It is astonishing, always a wonder beyond belief. It stands as an example of how ‘one cannot marvel enough,’ as Martin Lings wrote of traditional art. Such is its beauty. The great mosque at Isfahan, or Esfahan, the Mosjed-e Emam, also known as the Shah Mosque or Emam Mosque, is simply astonishing, the most beautiful building in the world. Or should this be a question? This mosque stands not only as a glorious structure, itself a constant astonishment, but it shares a context rich and equally marvellous: its Naqsh-e Jahan Square and surrounding buildings and nearby gardens; anchored by the memorable Si-o-se Pol or Bridge of 33 Arches that extends into the civic axis of the Chahar Bagh-e-Paeen Street, a broad leafy avenue / promenade continuing past the Hasht Behesht Gardens that link along formal boulevards and squares, through the Jardin Chehel Sotun into the Emam Mosque precinct. It is indeed an urban marvel, as its World Heritage listing declares. Beauty has a wholeness about it that is inclusive; it mysteriously resonates.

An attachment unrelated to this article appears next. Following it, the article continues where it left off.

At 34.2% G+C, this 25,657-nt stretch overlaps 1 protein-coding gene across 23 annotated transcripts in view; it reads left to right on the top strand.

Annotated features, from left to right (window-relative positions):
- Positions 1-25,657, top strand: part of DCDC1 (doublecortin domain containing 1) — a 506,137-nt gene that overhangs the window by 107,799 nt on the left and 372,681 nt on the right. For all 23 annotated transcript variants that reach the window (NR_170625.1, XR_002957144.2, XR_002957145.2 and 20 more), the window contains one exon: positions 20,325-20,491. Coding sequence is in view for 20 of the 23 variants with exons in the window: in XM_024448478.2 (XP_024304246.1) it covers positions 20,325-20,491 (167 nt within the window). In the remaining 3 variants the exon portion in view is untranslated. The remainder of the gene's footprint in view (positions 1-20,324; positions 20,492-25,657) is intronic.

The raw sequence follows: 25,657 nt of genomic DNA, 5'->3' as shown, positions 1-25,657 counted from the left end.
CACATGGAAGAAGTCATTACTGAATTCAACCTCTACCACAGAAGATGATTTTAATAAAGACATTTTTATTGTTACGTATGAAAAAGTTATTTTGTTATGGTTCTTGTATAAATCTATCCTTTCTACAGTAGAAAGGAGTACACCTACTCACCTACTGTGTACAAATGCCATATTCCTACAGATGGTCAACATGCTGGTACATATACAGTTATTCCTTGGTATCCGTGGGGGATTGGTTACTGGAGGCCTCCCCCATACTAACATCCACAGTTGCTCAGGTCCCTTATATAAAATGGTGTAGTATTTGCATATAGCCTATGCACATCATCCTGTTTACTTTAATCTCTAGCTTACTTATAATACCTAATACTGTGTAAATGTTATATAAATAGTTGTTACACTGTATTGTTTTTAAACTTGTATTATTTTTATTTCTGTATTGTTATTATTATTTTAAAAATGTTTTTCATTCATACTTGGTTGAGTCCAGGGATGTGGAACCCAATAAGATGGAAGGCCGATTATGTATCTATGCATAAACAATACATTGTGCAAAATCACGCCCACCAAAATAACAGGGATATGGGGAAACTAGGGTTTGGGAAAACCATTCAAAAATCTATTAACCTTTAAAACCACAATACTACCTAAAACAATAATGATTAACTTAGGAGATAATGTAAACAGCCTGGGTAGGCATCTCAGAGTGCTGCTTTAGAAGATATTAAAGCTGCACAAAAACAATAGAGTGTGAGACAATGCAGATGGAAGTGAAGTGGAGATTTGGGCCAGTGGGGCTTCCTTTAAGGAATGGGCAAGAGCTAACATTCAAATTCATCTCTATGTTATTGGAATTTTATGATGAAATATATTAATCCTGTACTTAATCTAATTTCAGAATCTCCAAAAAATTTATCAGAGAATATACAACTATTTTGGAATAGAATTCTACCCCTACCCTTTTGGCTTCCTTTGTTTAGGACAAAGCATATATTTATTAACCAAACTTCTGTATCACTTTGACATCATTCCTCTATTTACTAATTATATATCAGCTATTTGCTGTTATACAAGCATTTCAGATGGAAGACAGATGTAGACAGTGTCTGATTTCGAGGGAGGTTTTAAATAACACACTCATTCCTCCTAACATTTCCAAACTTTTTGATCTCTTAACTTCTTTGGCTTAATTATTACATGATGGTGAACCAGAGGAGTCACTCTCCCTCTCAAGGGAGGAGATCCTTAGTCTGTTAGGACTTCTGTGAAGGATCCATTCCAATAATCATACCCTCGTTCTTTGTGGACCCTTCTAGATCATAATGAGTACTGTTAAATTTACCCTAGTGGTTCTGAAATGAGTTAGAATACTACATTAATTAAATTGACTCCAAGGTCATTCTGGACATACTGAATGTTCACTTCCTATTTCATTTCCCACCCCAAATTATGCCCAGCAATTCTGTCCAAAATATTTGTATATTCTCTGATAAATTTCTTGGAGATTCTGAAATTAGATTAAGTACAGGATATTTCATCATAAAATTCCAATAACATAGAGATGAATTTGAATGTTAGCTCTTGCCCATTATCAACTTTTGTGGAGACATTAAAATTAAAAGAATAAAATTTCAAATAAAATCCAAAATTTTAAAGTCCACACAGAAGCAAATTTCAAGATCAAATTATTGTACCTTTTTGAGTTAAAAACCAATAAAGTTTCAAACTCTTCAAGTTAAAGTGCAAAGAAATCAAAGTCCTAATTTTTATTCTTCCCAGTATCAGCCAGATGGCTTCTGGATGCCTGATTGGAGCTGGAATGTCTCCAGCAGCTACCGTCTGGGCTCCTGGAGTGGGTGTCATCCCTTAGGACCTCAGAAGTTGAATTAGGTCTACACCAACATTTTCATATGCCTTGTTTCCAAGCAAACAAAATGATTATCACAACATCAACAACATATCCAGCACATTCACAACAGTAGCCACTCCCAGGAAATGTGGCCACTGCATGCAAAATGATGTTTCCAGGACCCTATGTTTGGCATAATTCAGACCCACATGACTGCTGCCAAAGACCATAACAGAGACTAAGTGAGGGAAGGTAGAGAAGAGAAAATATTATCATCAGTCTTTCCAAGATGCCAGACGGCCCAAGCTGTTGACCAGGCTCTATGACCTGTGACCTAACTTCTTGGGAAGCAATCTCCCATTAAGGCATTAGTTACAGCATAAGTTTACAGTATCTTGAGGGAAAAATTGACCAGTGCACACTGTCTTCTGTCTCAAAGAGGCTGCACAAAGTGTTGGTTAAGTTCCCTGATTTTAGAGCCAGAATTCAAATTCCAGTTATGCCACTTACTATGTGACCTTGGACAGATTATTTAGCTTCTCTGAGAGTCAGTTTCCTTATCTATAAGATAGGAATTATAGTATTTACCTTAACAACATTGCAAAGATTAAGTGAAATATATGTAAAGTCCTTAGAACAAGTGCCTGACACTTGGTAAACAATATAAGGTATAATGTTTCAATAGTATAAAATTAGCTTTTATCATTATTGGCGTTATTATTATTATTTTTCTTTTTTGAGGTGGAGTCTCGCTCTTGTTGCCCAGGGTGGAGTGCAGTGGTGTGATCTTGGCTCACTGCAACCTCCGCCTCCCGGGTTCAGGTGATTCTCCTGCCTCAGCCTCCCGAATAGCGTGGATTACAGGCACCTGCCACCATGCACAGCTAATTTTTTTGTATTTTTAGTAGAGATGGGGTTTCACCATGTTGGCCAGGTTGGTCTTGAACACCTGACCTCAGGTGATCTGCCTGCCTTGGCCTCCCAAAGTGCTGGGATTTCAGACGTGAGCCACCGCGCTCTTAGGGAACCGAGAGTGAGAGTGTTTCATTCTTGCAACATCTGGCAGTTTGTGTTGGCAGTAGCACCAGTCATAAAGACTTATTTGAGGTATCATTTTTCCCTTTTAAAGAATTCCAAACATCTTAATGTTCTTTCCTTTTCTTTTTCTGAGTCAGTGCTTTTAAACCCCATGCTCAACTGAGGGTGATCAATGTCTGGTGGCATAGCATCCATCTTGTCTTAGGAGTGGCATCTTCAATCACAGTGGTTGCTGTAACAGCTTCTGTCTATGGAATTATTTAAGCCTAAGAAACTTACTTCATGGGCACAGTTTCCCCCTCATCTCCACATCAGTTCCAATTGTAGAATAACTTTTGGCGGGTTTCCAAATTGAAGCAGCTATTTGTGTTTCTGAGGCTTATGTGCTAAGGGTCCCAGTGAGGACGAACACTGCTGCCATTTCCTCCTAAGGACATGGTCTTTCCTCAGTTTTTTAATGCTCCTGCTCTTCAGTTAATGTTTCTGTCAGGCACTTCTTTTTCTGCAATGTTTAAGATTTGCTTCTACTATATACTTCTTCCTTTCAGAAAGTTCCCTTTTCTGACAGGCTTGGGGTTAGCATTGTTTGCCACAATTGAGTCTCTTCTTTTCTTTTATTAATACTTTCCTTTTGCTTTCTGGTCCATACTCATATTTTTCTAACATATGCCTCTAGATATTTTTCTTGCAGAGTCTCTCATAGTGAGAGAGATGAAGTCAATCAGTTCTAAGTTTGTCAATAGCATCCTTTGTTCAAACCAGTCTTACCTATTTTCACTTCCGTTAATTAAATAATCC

Yet one can recall Peter Zumther’s astonishing baths, Therme Vals at Vals, Graubűnden in Switzerland built in 1996, a delight beyond belief: a celebration of life itself, encompassing an emotional wholeness with love and care, to allow relaxation of the spirit and the delight of simple physical enjoyment. This building is skilfully and sensitively sited, is beautifully considered and carefully, lovingly crafted. It uses materials and light in a manner that embodies complex sensations in another way. Here living souls are allowed the enrichment of life-giving water that flows through the spaces and forms, both as a reality and as a cosmic metaphor -“I am Alpha and Omega, the beginning and the end. I will give unto him that is athirst of the fountain of the water of life freely” (Revelation 21:6) - complete with dazzling slips of light - “I am the light of the world” (John 8:12) - sliding in through the secret, organisational slots in the concrete roof garden lawn above. It is life-enhancing. In a different way to this immersive experience, the Zumther chapel, Bruder Klaus Kapelle in a field at Mechernich-Wachendorf in Germany built in 2007, does likewise to the spirit, boldly but gently. There is beauty here too.